The pair of HST observations involved accurately counting stars and gauging their brightness. The observations overturn several decades of conjecture, theory and observation about the typical mass and abundance of the smallest stars in the universe.
PREVIOUS GROUND-BASED RESULTS INCONCLUSIVE
In our own stellar neighborhood, there are almost as many red dwarfs as there are all other types of stars put together. The general trend throughout our galaxy is that small stars are more plentiful than larger stars, just as there are more pebbles on the beach than rocks. This led many astronomers to believe that they were only seeing the tip of the iceberg and that many more extremely faint red dwarf stars were at the limits of detection with ground-based instruments.
According to stellar evolution theory, stars as small as eight percent of the mass of our Sun are still capable of shining by nuclear fusion processes.
Over the past two decades, theoreticians have suggested that the lowest mass stars also should be the most prevalent and, so, might provide a solution for dark matter. This seemed to be supported by previous observations with ground-based telescopes that hinted at an unexpected abundance of what appeared to be red stars at the faintest detection levels achievable from the ground.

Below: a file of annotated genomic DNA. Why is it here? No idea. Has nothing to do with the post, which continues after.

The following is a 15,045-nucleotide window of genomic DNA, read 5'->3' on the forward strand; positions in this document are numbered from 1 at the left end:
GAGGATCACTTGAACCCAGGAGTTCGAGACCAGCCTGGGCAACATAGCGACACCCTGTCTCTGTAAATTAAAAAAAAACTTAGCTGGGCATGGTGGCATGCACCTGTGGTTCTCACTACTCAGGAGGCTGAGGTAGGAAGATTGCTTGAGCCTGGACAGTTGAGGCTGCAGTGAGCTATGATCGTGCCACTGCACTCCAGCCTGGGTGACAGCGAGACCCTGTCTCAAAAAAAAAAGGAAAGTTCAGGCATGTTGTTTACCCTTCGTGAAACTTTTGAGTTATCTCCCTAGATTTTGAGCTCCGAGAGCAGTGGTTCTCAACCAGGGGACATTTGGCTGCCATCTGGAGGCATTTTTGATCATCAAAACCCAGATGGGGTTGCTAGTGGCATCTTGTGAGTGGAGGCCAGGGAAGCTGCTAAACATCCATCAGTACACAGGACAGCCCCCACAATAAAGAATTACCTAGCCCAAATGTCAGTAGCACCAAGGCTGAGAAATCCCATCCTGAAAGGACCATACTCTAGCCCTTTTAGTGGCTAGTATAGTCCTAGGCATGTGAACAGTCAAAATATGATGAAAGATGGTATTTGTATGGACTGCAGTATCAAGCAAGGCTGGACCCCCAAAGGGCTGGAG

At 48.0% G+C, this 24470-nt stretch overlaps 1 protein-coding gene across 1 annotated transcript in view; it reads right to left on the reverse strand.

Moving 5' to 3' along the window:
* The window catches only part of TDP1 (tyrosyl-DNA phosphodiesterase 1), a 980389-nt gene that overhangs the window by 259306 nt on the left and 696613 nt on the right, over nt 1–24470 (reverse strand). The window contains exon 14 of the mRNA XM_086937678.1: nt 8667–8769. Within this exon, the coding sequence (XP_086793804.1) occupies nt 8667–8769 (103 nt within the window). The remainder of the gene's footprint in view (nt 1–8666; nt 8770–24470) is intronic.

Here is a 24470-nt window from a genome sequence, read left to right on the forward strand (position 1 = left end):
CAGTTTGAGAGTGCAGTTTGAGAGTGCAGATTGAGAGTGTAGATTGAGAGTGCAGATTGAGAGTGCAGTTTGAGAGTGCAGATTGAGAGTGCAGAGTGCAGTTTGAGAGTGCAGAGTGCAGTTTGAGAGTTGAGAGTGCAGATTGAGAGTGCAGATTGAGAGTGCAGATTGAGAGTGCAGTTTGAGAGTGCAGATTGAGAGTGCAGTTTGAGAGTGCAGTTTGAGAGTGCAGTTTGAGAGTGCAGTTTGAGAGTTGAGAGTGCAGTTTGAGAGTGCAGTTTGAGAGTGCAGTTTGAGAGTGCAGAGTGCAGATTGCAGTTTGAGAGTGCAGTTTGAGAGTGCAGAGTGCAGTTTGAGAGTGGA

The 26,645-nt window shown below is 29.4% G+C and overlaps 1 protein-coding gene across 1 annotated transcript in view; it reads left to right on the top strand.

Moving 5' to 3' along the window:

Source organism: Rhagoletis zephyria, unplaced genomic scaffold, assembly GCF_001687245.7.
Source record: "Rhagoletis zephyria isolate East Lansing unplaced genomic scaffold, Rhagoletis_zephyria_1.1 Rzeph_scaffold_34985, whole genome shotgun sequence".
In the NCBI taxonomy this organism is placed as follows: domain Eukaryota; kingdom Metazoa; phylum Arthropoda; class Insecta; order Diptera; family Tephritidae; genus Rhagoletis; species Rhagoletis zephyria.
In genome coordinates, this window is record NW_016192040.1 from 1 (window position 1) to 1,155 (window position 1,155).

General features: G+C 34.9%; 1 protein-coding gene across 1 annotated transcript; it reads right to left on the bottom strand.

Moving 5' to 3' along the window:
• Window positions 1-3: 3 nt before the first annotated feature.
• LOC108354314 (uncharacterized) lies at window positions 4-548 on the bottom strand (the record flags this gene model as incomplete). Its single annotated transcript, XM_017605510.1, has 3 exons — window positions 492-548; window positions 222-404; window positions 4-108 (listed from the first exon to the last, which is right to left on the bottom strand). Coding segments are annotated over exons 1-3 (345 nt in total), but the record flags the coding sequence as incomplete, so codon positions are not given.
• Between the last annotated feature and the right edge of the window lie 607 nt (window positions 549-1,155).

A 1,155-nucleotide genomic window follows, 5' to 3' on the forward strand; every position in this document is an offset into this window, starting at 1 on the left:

However, these prior observations were uncertain because the light from these faint objects is blurred slightly by Earth's turbulent atmosphere. This makes the red stars appear indistinguishable from the far more distant, diffuse-looking galaxies.
PINNING DOWN THE LONG-SOUGHT HALO POPULATION
Hubble's capabilities made it possible for a team of astronomers led by Bahcall and Gould to observe red stars that are 100 times dimmer than those detectable from the ground - a level where stars can be distinguished easily from galaxies. Hubble Space Telescope's extremely high resolution also can separate faint stars from the much more numerous galaxies by resolving the stars as distinct points of light, as opposed to the "fuzzy" extended signature of a remote galaxy.